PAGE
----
Vice executives, Spencer Baim and Mike Germano spoke at the IAB’s Digital Video conference in New York today.
They shared what makes the brand, as a promotional video claims, “the voice of a generation.”
The first secret of Vice’s success, the pair said, is its younger employee base.
“If you were to come to Vice’s offices,” said Baim, the brand’s chief strategic officer, “you’d find 550 young people making content for themselves…as a result, its very authentic.”
Also, its vague exclusivity attracts more of an audience.
Germano, chief digital officer, compared the exclusivity of the brands initially printed magazines, only found in Montreal skate shops, to the exclusivity of the content it produces on platforms like Snapchat.
He called this “limited edition video.”
Historically, Vice hasn’t followed the same rules and formats as other media companies. Ultimately, this has worked in its favor, attracting younger consumers who don't connect with major cable news.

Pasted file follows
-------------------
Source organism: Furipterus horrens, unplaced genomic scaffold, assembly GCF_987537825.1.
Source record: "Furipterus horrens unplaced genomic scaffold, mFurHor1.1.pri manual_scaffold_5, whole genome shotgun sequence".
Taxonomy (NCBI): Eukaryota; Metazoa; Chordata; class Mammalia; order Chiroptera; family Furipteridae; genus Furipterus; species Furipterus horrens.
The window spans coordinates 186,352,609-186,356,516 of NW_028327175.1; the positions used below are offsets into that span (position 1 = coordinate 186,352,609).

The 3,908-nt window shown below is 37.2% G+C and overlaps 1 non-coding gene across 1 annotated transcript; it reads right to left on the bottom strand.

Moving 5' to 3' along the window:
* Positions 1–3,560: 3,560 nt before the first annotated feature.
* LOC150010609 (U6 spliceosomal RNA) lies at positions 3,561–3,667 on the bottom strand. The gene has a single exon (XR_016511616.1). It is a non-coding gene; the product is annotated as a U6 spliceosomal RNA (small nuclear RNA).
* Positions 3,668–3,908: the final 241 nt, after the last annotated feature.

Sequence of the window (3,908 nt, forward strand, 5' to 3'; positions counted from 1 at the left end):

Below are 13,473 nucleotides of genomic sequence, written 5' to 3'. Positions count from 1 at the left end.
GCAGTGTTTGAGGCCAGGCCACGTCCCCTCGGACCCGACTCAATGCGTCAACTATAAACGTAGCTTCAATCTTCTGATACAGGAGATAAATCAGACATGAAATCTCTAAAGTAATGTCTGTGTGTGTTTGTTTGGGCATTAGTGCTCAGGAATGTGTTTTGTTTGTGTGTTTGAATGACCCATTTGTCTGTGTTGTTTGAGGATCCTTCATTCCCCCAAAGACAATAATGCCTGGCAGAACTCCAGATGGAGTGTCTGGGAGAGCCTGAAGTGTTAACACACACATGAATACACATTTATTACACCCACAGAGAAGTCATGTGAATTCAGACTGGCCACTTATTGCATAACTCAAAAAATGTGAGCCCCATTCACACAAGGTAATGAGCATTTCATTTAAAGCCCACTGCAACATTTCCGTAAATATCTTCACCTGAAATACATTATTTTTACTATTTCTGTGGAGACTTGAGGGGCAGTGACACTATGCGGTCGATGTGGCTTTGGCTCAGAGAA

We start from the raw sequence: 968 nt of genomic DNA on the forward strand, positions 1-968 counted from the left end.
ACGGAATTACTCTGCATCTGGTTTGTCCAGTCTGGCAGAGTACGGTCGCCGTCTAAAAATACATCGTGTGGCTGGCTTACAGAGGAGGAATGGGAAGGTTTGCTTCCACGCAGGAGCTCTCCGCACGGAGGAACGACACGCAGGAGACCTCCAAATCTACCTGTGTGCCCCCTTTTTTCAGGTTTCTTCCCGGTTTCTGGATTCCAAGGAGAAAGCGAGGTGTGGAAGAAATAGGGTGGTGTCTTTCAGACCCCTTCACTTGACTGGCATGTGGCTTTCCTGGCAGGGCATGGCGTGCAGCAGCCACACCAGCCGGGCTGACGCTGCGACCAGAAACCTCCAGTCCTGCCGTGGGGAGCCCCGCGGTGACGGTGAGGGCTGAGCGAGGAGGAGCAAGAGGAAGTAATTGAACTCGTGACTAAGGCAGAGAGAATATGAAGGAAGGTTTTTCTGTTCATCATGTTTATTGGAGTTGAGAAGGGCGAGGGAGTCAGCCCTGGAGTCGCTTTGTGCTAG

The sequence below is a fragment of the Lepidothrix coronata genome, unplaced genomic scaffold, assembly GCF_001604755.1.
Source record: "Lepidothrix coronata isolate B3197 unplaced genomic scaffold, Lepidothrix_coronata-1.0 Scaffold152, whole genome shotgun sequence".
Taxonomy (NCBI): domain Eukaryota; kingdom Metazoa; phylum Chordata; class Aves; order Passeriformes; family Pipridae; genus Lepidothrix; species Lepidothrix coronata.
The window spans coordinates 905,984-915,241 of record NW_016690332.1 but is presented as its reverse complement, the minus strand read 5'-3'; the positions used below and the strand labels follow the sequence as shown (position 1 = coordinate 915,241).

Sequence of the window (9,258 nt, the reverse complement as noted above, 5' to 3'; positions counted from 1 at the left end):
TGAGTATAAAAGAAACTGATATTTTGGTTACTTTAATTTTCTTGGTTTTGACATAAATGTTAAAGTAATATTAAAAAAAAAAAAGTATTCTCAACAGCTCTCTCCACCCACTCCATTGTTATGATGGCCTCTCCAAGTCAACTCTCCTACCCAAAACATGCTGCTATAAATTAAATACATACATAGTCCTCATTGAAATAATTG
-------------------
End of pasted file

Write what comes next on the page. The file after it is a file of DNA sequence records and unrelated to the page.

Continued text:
Specifically, the pair reminisced about the often echoed “three minute rule” when it comes to online video. However, after uploading thirty minute videos, Vice received millions of hits.
These components have amounted to more than just interesting content.
“We’re not just trying to put content on these platforms,” said Baim. “We’re trying to create a brand. We always say, every brand should act like a media company.”
Looking forward, Vice will target the young female demographic with an upcoming channel geared specifically to women. Entitled, Broadly it will be headed up by director of content, Tracy Egan Morrissey.